Vibrant infra

Gujarat, one of the most industrialised States in the country, which leads in the production of pharmaceuticals, soda ash, salt, plastics and diamonds, is also the country’s largest crude oil refining hub. Its robust infrastructure — including 42 ports, 18 domestic airports and one international airport and extensive road and rail, gas pipeline network, 19 operational SEZs and eight notified Special Investment Regions (SIR) and 182 industrial estates — has been lately experiencing an additional boost from the growing renewable energy generation and transmission infrastructure supporting it.

The State occupied the top position in the National Council of Applied Economic Research’s State Investment Potential Index (N-SIPI) in 2016 and 2017. According to the DIPP, FDI inflows into Gujarat totalled $17.44 billion between April 2000 and December 2017, with the State accounting for an about 5 per cent share of the overall FDI inflows.

Gujarat was one of the first States to develop regulatory frameworks for PPP through the Gujarat Infrastructure Development Act. The Gujarat Infrastructure Development Board (GIDB) has replicated its success in implementing the PPP framework in the ports sector to other sectors, including power, rail and road infrastructure.

According to a revised Blueprint for Infrastructure in Gujarat 2020 programme, an investment of around ₹11,8 lakh crore is planned for the period up to 2020 and will cover sectors such as energy, transportation, SEZs, urban infrastructure and water, among others.

Some of the upcoming infrastructure projects in the State include over 10 new airports (including greenfield ones in industrial areas like Ankleshwar and religious tourism destinations like Dwarka), the Sabarmati riverfront development, the Dholera Special Investment Region, and Smart City projects in Gandhinagar, Ahmedabad, Surat, Vadodara, Rajkot and Dahod.

The Mumbai-Ahmedabad bullet train project, the foundation stone for which was laid by Prime Minister Narendra Modi and his Japanese counterpart Shinzo Abe in September 2017, has been facing resistance in eight districts of Gujarat through which the train will run. The land acquisition for the ₹1.10-lakh crore project (for which Japan has extended a loan of ₹88,000 crore at an interest rate of 0.1 per cent) was expected to be fully operational by 2023. However, delays in land acquisition may impact the ability to meet this deadline.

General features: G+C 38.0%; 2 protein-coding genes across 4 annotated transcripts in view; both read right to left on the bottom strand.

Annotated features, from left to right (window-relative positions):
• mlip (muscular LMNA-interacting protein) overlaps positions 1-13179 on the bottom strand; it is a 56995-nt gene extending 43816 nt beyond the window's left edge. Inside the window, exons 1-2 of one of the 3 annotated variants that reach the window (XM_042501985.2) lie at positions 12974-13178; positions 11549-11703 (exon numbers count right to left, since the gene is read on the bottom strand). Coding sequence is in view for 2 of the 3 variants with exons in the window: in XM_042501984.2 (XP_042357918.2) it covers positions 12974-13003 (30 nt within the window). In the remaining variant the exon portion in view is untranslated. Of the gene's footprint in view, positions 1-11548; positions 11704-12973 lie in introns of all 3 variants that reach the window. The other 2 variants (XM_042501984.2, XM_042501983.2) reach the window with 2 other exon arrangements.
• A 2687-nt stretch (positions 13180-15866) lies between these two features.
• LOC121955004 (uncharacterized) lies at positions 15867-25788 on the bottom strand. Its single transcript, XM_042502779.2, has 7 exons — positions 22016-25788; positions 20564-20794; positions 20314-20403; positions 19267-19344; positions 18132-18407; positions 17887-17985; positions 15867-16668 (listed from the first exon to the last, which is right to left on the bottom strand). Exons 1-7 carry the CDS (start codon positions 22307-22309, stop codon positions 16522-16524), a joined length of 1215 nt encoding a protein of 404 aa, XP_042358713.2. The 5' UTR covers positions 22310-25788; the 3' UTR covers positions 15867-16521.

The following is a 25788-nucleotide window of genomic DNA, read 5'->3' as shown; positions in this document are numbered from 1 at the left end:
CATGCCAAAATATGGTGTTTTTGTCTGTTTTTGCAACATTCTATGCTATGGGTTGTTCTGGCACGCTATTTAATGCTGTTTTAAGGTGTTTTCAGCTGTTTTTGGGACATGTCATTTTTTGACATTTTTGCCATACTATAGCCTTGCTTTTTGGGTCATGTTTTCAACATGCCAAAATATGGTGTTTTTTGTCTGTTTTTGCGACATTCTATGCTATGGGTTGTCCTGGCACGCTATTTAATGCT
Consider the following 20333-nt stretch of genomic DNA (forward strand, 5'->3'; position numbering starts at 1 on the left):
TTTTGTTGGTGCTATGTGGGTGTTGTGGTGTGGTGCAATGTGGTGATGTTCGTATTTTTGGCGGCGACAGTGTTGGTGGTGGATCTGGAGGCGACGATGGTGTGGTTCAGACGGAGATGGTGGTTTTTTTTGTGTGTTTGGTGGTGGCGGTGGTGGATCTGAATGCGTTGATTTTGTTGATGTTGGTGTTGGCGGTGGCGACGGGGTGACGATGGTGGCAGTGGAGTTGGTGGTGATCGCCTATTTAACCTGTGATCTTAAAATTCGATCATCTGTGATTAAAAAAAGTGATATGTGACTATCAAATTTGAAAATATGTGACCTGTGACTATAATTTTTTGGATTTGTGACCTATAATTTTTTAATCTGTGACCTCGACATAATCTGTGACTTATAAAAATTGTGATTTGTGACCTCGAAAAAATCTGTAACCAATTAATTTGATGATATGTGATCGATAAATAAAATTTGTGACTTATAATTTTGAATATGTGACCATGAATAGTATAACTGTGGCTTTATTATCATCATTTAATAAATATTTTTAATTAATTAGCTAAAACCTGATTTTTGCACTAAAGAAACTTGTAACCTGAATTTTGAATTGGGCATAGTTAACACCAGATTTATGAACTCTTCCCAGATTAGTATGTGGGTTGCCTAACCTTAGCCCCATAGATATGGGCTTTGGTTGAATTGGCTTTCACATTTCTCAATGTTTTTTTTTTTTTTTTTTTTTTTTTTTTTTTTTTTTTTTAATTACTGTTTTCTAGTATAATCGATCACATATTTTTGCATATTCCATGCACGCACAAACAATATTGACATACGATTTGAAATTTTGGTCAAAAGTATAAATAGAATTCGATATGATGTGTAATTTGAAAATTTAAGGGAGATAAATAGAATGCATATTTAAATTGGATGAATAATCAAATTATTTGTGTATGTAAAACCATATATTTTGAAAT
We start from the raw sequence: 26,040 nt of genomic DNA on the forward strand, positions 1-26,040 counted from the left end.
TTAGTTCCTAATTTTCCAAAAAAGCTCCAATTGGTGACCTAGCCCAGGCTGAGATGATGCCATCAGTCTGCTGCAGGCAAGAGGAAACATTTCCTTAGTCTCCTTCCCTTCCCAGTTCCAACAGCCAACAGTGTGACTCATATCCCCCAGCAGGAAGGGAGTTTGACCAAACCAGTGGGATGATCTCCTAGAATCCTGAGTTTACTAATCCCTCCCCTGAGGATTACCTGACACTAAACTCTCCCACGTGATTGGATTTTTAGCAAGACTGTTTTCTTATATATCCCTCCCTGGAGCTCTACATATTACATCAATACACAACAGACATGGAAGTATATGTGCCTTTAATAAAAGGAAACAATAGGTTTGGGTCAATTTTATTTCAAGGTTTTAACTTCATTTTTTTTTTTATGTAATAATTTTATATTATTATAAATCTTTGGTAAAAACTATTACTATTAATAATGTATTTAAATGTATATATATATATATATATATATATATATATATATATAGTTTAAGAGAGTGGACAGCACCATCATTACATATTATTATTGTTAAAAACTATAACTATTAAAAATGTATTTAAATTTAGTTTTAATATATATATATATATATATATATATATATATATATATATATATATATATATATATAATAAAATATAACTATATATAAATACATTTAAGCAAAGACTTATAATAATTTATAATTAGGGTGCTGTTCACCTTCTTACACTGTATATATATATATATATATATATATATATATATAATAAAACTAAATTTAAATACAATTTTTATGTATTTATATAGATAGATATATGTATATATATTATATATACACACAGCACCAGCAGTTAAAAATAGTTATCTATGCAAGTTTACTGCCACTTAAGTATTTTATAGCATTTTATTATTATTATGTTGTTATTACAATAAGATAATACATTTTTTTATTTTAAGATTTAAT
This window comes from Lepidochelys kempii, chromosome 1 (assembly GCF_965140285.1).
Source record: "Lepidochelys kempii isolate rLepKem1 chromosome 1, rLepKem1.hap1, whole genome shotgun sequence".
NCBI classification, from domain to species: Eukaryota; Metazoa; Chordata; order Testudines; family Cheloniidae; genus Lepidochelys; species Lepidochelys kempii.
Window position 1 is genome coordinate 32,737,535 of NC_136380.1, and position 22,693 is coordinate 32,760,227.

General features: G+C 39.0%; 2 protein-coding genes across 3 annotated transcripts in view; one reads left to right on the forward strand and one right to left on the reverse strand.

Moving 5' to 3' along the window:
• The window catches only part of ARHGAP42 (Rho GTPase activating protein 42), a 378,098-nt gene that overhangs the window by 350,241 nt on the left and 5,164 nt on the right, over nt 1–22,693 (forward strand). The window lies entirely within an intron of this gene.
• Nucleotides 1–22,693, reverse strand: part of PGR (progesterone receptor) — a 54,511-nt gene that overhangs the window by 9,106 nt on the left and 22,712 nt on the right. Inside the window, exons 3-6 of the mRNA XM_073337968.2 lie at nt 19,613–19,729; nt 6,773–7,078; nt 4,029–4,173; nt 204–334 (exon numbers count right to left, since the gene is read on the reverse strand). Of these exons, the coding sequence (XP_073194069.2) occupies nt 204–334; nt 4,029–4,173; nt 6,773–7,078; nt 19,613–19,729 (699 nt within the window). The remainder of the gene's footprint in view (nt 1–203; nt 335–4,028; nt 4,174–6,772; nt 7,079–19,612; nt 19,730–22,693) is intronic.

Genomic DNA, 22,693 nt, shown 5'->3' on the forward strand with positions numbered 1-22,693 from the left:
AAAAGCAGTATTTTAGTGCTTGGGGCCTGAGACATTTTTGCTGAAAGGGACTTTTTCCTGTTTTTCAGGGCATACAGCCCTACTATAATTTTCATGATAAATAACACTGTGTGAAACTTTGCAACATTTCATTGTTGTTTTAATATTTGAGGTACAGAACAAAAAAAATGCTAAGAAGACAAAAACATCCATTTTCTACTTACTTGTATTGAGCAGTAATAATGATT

Renewable energy

Over the past several years, Gujarat has emerged as one of the largest renewable energy generating States with the installed capacity mix increasing from 18,832 MW in 2012 to over 26,522 MW in 2017, expanding at an annualised rate of 7.09 per cent, according to the Gujarat Energy Development Agency. While coal has remained the main source of fuel for power generation in the State, thermal generation has been almost stalled as the major imported coal-based power plants, including those of Adani Power, Tata Power, Essar Power and other IPPs, faced challenges after the Supreme Court in 2017 disallowed a compensatory tariff to make up for the change in coal export policy in Indonesia, from where the coal is being imported.

At the same time, the share of renewables in Gujarat has increased from 13 per cent in 2011 to over 25 per cent in 2017 (as on April 1, 2017), expanding at an annualised rate of about 21 per cent during the same period. By 2022, the share of renewables is expected to increase further, as the overall installed capacity in the State is likely to reach 17,133 MW.